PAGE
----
As the weather turns cold and the snow begins to fall, many of us look forward to taking a sled out to the nearest hill. While it would seem that people have been sledding ever since the first caveman figured out that a flat object is fun to ride downhill, the idea of sledding is actually somewhat modern.
The Ancient History of the Sled
Wall painting from the tomb of Djehutihotep which displays the method they used to move a 57 ton statue
Although we think of sledding as a popular wintertime sport now, the first sleds were built and used in hot climates, and had nothing to do with snow. The Ancient Egyptians and many other cultures used a form of sled to transport extremely heavy stones and other goods across flat surfaces. By setting up a system of logs to use as rollers, a sled could be placed on top, functioning much like a modern conveyer belt. And even though there were plenty of tall sand dunes in Ancient Egypt, there is no evidence that any of the laborers used to practice sledding down them for fun on their off time.
Sled versus Sledge
The modern word sled comes from an older root word "sledde", which is related to the word "slide". That makes sense once you think about it, as all sleds are designed to "slide" over a surface.
Sleds first became common in the Middle Ages in Europe as people used them for hauling heavy loads across snow, ice, and even grass, any situation in which wheels were of no use or could get bogged down in the terrain. Eventually, any sled that was pulled by people became known as a "sledge", a variant of the word sled that is still used in some parts today.
Once horse-drawn wagons and carriages became a common form of transportation throughout Europe, it was only natural that some people would add runners to the bottom for easier passage through terrain that was unsuitable for wheels. The popular song that starts "Over the hills and through the woods, to grandmother's house we go" features a line about riding in a sleigh over snowy ground.
Taken in New York City during the Great Blizzard of March 12, 1888.
—Credit: National Oceanic and Atmospheric Administration
Today, everyone knows the traditional image of Santa Claus and his reindeer-drawn sleigh. Many Arctic cultures from the Inuit in the Americas to the Lapplander culture in northern Scandinavia have been using sleighs pulled by dogs or reindeer for centuries. The original concept of Santa Claus adopted the northern cultures' use of a sleigh to depict traditional transportation across the snowy terrain of the North Pole.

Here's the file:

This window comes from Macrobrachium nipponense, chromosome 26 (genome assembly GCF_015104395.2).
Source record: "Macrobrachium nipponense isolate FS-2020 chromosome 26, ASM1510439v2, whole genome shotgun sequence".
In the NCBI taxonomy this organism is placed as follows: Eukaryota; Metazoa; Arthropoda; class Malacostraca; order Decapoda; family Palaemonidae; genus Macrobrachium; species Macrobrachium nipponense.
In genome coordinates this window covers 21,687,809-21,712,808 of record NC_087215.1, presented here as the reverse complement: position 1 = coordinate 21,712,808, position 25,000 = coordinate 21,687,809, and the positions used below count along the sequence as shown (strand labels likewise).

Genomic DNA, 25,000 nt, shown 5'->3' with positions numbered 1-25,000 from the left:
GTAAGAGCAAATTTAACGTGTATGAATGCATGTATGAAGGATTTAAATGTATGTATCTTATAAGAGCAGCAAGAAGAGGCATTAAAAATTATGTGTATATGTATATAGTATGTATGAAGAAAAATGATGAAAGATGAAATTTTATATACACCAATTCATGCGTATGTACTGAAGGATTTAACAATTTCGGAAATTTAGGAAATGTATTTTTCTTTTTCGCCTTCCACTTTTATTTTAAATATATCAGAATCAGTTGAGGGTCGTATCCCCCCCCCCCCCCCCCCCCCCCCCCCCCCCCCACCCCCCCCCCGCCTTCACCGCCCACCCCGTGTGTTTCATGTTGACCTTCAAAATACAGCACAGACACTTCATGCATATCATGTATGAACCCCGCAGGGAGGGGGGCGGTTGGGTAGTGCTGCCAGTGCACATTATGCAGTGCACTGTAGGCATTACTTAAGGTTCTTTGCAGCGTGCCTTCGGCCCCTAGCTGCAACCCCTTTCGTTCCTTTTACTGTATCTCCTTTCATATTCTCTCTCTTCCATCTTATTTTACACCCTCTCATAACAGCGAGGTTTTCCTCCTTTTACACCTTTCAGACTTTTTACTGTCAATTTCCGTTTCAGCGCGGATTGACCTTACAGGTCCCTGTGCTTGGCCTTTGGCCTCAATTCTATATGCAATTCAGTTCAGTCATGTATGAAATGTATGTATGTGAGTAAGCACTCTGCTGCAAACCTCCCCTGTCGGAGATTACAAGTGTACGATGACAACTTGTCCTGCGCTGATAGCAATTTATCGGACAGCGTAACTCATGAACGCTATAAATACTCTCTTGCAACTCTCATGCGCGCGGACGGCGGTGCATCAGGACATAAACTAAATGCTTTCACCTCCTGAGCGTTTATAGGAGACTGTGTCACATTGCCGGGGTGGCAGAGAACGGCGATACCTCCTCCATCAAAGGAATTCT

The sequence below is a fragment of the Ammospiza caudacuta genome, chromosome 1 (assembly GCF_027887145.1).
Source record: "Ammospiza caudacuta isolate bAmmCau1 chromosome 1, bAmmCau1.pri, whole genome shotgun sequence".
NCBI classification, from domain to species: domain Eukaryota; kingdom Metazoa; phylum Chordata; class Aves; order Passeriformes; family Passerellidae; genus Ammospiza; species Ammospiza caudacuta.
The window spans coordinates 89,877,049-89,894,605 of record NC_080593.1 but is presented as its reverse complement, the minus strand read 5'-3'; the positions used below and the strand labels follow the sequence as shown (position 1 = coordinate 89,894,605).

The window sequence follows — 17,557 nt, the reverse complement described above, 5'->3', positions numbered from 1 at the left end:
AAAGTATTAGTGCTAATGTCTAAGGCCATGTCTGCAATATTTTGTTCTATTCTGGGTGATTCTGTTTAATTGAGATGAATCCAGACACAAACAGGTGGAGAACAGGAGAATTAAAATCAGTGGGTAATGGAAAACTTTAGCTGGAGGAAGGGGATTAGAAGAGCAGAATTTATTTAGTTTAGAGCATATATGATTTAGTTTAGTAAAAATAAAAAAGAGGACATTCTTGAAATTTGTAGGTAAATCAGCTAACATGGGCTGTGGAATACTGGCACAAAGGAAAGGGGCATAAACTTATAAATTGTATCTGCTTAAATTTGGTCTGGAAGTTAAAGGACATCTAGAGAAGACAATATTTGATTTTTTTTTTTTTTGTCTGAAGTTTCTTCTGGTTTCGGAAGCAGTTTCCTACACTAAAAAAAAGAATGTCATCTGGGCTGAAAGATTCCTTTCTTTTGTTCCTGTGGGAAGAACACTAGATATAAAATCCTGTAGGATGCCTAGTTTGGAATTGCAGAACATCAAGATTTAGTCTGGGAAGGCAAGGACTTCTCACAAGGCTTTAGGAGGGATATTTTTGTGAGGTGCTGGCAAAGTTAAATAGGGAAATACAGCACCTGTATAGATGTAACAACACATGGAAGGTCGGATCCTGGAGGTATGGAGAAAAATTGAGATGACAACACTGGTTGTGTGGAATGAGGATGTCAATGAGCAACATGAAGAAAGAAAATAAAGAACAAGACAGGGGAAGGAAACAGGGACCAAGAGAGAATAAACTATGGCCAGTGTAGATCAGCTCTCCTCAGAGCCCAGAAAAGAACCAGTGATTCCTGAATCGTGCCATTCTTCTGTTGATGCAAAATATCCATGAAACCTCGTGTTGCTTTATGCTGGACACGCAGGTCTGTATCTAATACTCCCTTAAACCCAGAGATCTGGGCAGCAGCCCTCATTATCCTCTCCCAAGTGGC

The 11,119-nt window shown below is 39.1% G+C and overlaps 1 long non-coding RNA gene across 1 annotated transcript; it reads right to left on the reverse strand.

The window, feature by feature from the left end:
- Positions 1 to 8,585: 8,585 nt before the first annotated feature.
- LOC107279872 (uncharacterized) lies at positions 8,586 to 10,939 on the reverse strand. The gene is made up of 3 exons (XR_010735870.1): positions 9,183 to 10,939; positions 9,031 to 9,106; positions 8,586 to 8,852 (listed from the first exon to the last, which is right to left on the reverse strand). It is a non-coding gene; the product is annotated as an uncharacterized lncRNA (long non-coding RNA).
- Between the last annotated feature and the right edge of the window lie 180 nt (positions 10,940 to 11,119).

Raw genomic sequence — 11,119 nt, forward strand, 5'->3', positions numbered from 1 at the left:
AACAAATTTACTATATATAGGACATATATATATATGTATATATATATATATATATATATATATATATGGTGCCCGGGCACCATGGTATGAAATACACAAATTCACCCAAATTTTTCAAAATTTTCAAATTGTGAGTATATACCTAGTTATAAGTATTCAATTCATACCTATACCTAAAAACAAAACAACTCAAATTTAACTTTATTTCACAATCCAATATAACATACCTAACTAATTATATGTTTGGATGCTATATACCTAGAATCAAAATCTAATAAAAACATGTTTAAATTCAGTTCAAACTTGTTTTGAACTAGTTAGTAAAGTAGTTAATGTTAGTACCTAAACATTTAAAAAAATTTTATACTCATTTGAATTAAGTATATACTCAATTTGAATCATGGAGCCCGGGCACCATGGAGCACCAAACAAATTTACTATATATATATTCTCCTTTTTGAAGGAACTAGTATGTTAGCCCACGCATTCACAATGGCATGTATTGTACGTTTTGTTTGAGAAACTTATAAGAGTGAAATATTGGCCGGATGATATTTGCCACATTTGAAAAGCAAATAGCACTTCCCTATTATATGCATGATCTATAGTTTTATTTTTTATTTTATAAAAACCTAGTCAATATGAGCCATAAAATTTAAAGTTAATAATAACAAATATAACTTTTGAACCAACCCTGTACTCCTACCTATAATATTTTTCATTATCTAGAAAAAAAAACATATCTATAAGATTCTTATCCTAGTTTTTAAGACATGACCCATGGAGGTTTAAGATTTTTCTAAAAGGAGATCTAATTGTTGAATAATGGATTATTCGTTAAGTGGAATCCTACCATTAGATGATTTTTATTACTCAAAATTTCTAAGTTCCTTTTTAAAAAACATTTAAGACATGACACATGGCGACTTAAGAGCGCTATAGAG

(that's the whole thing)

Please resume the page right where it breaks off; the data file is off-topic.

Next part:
Toboggans and Different Types of Sleds
In modern times, different kinds of sleds have different names, depending on how they are constructed and used.
Toboggan - Originally used by native peoples in northern Canada, the toboggan was a wooden sled with no runners/skis and has a flat bottom. In modern usage, any flat-bottomed sled used on snow with a curved front is a toboggan.
Saucer - Made in a round or curved shape, these modern sleds are usually made out of metal or plastic for reduced friction.
Flexible Flyer - A brand-name now used to describe any sled made out of wooden slats suspended above two thin metal rails or "skis".
Luge - Used primarily for sporting competitions, a luge is a small sled designed for one or two people where the rider lies lying down on their backs for increased speed. Luge is a competitive sport in the Winter Olympics.
Bobsled - Sometimes called a "bobsleigh", a bobsled is a sled designed to hold two to four people. Built in a kind of "car" shape, the riders are partially enclosed inside the bobsled, which rides above narrow runners or "skis". Now a competitive sport in the Winter Olympics, although originally bobsledding began on public roads in Switzerland.
Skeleton - Developed in Switzerland by British sledding enthusiasts, a skeleton is a tiny flat sled that is ridden down a curved track by one person lying face down. Now a competitive sport in the Winter Olympics.
Snow Tube - Used for sliding quickly down smooth, snowy hills, snow tubes are rugged inflatables that provide a fast riding experience, due to the minimal amount of friction. Also, because they're made of flexible materials, snow tubes come in any number of shapes and sizes.
Although likely more a predecessor to surfing, it's also worth noting: In the Hawai'ian islands, natives traditionally engaged in a sport called Hölua, or heÿeholua (to slide together or as one entity). Using a special wooden sled similar in design to a surfboard but with narrow runners underneath, Hawai'ans would ride the sleds down the lava-covered sides of volcanos.